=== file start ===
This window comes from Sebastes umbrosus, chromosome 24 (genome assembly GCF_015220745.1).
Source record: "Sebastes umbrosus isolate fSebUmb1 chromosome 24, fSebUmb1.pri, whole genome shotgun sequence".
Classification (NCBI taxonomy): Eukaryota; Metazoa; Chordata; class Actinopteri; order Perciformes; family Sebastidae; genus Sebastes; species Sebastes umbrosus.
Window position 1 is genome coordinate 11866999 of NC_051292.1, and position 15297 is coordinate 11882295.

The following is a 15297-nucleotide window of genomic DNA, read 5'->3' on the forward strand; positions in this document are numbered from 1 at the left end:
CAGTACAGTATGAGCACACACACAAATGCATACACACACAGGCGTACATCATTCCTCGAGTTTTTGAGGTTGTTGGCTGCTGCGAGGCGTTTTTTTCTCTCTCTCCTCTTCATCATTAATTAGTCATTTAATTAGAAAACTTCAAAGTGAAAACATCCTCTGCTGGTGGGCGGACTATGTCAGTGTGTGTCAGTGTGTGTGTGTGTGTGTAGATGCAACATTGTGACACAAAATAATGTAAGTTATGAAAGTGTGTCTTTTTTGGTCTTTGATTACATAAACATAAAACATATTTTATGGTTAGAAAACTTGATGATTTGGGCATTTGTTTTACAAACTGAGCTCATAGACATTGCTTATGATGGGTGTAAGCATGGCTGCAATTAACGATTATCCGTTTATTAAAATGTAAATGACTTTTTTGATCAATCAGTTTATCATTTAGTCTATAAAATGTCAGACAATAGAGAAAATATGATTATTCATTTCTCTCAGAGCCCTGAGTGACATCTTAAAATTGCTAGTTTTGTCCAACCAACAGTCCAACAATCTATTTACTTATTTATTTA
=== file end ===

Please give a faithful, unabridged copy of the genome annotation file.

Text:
This window comes from Sebastes umbrosus, chromosome 24 (genome assembly GCF_015220745.1).
Source record: "Sebastes umbrosus isolate fSebUmb1 chromosome 24, fSebUmb1.pri, whole genome shotgun sequence".
Classification (NCBI taxonomy): Eukaryota; Metazoa; Chordata; class Actinopteri; order Perciformes; family Sebastidae; genus Sebastes; species Sebastes umbrosus.
Window position 1 is genome coordinate 11866999 of NC_051292.1, and position 15297 is coordinate 11882295.

The following is a 15297-nucleotide window of genomic DNA, read 5'->3' on the forward strand; positions in this document are numbered from 1 at the left end:
CAGTACAGTATGAGCACACACACAAATGCATACACACACAGGCGTACATCATTCCTCGAGTTTTTGAGGTTGTTGGCTGCTGCGAGGCGTTTTTTTCTCTCTCTCCTCTTCATCATTAATTAGTCATTTAATTAGAAAACTTCAAAGTGAAAACATCCTCTGCTGGTGGGCGGACTATGTCAGTGTGTGTCAGTGTGTGTGTGTGTGTGTAGATGCAACATTGTGACACAAAATAATGTAAGTTATGAAAGTGTGTCTTTTTTGGTCTTTGATTACATAAACATAAAACATATTTTATGGTTAGAAAACTTGATGATTTGGGCATTTGTTTTACAAACTGAGCTCATAGACATTGCTTATGATGGGTGTAAGCATGGCTGCAATTAACGATTATCCGTTTATTAAAATGTAAATGACTTTTTTGATCAATCAGTTTATCATTTAGTCTATAAAATGTCAGACAATAGAGAAAATATGATTATTCATTTCTCTCAGAGCCCTGAGTGACATCTTAAAATTGCTAGTTTTGTCCAACCAACAGTCCAACAATCTATTTACTTATTTATTTA